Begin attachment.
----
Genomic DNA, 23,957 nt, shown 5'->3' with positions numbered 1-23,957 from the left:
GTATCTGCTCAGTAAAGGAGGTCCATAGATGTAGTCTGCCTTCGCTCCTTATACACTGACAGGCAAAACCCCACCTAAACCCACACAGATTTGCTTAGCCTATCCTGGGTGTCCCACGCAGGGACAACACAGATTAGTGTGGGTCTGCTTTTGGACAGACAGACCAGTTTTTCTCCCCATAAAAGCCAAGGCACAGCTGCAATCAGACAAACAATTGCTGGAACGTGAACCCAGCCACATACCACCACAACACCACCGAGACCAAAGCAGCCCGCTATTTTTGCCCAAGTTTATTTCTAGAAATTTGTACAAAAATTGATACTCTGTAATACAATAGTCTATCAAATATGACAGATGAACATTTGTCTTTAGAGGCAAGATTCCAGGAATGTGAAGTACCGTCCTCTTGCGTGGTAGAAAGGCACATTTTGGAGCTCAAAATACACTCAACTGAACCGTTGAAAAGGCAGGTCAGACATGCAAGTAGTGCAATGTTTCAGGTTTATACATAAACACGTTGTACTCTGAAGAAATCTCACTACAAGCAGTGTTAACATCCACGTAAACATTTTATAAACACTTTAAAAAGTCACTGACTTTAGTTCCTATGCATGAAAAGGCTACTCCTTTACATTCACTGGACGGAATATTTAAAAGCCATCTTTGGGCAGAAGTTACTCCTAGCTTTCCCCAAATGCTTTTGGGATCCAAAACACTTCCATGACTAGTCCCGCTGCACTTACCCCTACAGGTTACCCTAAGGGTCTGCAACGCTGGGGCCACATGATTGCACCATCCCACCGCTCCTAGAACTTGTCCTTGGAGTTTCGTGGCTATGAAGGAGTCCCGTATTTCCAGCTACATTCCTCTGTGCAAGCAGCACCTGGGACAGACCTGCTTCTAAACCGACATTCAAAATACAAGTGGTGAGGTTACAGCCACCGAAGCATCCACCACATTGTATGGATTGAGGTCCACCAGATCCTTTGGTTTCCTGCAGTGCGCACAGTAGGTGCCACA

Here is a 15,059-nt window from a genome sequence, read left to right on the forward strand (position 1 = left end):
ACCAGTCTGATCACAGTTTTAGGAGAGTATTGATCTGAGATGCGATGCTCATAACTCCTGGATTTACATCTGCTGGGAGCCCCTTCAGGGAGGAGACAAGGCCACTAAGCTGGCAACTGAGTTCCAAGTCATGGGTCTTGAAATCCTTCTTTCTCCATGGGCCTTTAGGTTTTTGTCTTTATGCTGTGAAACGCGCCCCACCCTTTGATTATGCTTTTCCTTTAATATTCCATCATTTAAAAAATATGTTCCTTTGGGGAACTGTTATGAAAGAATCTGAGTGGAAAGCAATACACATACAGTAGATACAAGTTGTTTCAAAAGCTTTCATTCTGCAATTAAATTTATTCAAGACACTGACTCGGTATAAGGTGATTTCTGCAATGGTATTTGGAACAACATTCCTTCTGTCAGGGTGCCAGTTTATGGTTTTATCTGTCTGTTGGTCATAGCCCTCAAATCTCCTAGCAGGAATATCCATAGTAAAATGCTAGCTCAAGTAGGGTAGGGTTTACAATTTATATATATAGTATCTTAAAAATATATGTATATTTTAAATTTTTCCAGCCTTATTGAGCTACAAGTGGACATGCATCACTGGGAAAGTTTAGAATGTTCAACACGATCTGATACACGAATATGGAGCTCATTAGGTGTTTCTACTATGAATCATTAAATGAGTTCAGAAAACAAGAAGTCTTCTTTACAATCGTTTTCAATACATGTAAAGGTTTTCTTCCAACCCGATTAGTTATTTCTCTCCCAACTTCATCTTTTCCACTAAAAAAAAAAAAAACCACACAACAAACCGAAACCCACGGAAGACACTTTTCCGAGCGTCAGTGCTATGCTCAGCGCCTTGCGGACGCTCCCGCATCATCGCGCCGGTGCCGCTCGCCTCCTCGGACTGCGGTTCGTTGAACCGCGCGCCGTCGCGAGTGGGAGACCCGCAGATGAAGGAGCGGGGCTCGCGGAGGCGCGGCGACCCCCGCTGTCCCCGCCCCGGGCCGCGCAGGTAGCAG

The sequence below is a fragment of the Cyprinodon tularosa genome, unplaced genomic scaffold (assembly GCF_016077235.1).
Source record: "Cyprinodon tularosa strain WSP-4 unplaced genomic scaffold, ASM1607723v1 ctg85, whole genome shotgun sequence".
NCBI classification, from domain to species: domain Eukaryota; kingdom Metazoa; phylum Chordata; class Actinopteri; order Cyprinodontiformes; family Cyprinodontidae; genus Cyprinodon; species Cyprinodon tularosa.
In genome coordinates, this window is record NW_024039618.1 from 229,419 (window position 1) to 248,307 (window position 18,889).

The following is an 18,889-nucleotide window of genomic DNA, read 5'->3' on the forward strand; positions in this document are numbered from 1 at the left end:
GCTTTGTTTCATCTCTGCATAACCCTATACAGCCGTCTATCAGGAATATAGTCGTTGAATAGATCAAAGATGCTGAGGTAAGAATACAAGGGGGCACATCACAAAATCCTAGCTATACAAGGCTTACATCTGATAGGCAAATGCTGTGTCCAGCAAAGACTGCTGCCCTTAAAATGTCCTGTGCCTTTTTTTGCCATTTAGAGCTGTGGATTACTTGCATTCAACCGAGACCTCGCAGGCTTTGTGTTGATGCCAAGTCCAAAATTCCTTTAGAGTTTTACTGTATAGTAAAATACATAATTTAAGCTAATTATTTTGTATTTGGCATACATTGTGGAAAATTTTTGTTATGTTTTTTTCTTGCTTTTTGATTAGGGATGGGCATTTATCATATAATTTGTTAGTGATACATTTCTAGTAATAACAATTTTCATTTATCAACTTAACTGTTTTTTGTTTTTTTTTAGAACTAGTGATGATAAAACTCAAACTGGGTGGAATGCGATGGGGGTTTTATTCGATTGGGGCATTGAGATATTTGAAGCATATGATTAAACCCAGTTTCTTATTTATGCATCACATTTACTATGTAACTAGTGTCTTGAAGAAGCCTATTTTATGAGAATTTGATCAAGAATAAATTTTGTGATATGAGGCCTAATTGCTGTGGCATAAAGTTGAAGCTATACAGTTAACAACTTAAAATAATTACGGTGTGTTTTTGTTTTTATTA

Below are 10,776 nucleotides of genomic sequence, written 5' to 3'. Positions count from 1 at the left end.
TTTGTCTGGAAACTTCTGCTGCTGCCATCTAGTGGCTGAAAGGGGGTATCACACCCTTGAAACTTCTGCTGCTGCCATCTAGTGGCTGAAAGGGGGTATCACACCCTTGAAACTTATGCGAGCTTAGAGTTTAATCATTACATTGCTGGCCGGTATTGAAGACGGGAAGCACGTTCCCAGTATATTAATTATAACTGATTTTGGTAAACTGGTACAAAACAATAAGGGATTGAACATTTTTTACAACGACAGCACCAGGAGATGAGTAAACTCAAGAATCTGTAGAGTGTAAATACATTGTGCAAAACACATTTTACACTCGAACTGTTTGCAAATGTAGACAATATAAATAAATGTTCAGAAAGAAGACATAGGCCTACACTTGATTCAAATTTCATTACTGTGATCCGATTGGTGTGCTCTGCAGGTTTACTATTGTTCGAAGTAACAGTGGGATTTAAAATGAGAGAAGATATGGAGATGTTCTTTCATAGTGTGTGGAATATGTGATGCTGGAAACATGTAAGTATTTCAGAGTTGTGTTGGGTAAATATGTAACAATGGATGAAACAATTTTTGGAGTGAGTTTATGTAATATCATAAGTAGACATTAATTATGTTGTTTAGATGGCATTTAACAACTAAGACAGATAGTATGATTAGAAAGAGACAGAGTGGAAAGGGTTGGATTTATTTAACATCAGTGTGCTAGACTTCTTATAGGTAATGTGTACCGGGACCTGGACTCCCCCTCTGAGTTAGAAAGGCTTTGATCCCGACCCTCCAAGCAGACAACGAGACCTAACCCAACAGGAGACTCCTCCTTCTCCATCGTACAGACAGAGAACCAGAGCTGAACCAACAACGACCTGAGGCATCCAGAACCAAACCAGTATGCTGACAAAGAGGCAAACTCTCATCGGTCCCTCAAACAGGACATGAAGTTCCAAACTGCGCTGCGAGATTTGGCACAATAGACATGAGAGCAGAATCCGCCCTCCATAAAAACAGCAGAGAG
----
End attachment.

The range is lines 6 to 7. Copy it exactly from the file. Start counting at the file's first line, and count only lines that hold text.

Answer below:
Source record: "Cyprinodon tularosa strain WSP-4 unplaced genomic scaffold, ASM1607723v1 ctg85, whole genome shotgun sequence".
NCBI classification, from domain to species: domain Eukaryota; kingdom Metazoa; phylum Chordata; class Actinopteri; order Cyprinodontiformes; family Cyprinodontidae; genus Cyprinodon; species Cyprinodon tularosa.